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The Daily Beat: 30 November

One would think that Minister Lavrov had forgotten all about Georgia. After all, that was almost two international invasions ago. But no, Russia’s top diplomat has a top-notch memory (for his age). In his speech at the OSCE ministerial in Skopje, Russia’s foreign minister accused NATO of luring Tbilisi and Kyiv with its membership perspective, setting them against Russia. Minister Lavrov further claimed that the United States and NATO Bucharest Summit decision provoked Saakashvili to shell Tskhinvali in 2008. “The US prepared this provocation by launching its “Train and Equip” program in Georgia, and Saakashvili “obediently” did what Washington “taught” him,” stated Lavrov with his aged baritone voice.  


Foreign Minister Ilia Darchiashvili, unlike his Baltic, Polish, and Ukrainian colleagues, participated in the OSCE ministerial meeting in Skopje. He delivered a “standard speech” at the OSCE ministerial, condemning Russia’s continued occupation of Georgian territories and emphasizing the hardships of the occupation, including the recent killing of Tamaz Ginturi. Minister Darchiashvili also expressed solidarity with Ukraine and its people, reiterating full support for Ukraine’s sovereignty and territorial integrity in the face of Russian aggression. While in Skopje, Georgia’s top diplomat also held a number of bilateral meetings with European colleagues and the OSCE officials.


President Salome Zurabishvili claimed that the Tbilisi State University (TSU) Rector did not allow students to collect signatures as part of the “Our Voice for Europe” campaign. On his part, the University Rector, Jaba Samushia, responded to the President’s allegations, saying that the university has not received any “official paper” from the president’s office about collecting signatures, pointing to possible provocation from her side. The chair of the ruling party, Irakli Kobakhidze, backed up the rector’s “chilly welcome of the president” slamming Zurabishvili’s European campaigning, describing it as part of the political campaign of the United National Movement.


In a statement published on November 28, the International Affairs Committee of the Russian State Duma praised the Georgian authorities for “focusing on national interests” and “not succumbing to “anti-Russian hysteria.” The State Duma said that “with these priorities,” Georgia’s economy is growing rapidly, showing double-digit growth for two years in a row,” further adding that Russian tourists bring good income to the country. The State Duma’s statement followed the ruling party’s rejection to consider a parliamentary resolution on Georgia’s Defense Act aimed at curbing Russia’s malign influence in Georgia.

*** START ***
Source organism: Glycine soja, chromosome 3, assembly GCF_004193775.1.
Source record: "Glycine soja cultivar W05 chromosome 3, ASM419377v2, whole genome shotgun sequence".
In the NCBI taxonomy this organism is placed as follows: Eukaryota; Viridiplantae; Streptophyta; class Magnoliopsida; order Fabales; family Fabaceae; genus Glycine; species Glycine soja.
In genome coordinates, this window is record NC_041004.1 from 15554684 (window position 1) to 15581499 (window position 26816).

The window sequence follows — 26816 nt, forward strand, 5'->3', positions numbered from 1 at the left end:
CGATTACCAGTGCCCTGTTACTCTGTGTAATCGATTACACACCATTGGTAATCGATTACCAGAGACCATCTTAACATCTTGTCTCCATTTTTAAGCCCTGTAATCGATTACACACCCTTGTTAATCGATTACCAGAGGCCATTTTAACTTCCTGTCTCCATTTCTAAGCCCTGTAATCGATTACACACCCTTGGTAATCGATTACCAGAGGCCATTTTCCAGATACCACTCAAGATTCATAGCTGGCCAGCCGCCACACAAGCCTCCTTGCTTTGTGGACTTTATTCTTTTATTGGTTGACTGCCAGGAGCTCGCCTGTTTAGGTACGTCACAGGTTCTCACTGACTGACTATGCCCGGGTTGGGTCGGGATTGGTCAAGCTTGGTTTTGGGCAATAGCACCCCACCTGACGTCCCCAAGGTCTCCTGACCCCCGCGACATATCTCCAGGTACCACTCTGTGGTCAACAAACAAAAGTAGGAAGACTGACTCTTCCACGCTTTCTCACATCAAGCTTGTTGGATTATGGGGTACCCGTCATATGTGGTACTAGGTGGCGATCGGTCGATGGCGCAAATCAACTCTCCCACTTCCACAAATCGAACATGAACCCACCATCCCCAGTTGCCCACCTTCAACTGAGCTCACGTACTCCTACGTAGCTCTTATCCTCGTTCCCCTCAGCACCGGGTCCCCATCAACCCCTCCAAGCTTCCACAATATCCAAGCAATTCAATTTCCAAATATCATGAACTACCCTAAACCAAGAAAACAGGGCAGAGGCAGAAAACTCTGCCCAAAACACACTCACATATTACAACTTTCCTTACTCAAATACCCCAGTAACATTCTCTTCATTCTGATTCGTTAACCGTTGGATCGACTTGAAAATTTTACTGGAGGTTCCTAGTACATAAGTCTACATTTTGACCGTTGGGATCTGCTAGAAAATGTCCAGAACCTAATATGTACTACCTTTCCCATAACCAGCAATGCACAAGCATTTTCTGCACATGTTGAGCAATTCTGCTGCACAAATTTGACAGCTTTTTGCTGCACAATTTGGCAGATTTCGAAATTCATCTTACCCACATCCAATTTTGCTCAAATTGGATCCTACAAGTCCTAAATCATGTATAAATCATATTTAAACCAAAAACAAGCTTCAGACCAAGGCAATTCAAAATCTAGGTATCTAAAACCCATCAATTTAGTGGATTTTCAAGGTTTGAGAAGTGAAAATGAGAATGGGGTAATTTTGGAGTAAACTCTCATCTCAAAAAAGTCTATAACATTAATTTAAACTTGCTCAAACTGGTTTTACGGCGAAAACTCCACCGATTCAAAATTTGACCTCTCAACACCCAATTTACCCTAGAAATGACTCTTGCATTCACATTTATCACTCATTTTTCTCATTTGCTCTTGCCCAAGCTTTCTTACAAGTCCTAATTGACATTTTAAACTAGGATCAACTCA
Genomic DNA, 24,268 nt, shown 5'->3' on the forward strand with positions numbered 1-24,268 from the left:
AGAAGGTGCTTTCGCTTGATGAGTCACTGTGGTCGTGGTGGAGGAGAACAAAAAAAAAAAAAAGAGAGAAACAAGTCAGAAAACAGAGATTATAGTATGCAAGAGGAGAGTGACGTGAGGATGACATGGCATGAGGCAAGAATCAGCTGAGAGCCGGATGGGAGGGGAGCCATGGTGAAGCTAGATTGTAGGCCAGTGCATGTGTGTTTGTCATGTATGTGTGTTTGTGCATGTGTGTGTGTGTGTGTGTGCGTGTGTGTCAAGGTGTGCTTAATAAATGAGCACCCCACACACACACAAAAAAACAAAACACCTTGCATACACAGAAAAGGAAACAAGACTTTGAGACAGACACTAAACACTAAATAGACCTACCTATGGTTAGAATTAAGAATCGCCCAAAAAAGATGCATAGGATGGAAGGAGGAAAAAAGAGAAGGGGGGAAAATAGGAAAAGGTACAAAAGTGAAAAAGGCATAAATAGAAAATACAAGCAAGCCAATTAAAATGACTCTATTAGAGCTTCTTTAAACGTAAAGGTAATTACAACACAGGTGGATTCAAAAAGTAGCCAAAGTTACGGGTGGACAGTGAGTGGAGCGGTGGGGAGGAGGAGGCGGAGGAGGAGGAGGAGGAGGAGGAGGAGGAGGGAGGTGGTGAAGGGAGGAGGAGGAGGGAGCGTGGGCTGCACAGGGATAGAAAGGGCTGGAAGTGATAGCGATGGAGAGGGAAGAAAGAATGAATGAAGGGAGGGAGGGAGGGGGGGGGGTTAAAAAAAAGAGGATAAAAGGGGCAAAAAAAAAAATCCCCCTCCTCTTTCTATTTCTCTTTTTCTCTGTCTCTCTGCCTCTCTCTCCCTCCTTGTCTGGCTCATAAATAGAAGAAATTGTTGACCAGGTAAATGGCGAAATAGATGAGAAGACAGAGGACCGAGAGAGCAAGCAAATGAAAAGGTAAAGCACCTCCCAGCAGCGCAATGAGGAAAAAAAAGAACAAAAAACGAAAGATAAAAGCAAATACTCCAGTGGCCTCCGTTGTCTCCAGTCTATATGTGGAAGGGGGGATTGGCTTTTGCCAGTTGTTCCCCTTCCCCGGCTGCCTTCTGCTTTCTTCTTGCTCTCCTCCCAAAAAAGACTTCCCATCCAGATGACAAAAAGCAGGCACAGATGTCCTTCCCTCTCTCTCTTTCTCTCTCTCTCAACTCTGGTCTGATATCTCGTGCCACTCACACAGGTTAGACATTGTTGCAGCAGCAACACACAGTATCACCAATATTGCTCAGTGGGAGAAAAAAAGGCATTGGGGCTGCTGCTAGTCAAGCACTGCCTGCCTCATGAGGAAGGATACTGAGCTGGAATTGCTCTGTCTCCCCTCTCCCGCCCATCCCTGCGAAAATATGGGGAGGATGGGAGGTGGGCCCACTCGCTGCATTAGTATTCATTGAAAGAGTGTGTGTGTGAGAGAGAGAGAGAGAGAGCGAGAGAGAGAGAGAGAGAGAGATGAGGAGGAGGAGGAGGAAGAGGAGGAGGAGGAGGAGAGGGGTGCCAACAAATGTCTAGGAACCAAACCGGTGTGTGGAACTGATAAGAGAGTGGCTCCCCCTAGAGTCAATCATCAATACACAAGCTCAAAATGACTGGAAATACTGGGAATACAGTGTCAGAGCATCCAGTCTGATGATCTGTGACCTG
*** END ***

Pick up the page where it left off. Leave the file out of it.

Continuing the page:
In an online conversation with the former head of Abkhazia’s Government-in-exile, Vakhtang Kolbaia, the de facto secretary of occupied Abkhazia’s “security council,” Sergei Shamba, emphasized the importance of communication in the pursuit of building trust between Georgians and Abkhazians. “I have spoken on this subject many times, and many in Abkhazian society do not like my position . . . but I have always said that if there is a problem, first of all, it is necessary to talk,” Shamba said, responding to the moderator’s question about the importance of public diplomacy between Abkhazians and Georgians.


The anti-occupation movement Power is in Unity claims that the new “occupation plan” is being prepared by the Russian troops, aiming further land-grabbing of Georgian territories. According to the maps published by the leader of the anti-occupation movement, Davit Katsarava, the new “occupation plan” envisages the occupation of an additional 208 square kilometers that include Georgian territories of Zemo [Upper] Racha, Zemo [Upper] Imereti, Shida Kartli, and Mtskheta-Mtianeti. The movement regularly patrols the occupation line and reports on the on-the-ground situation.


Georgian singer Kakha Abuashvili (Kabu), arrested on charges of violence against women, as well as for purchase and possession of drugs, is released on bail of GEL10,000 by the decision of the Tbilisi City Court. Civic activists and human rights defenders claim that such a decision is sending a wrong signal, forcing other women victims of violence to remain silent. Others also believe the court decision was politically motivated as Kakha Abulashvili openly supports the ruling Georgian Dream party.   

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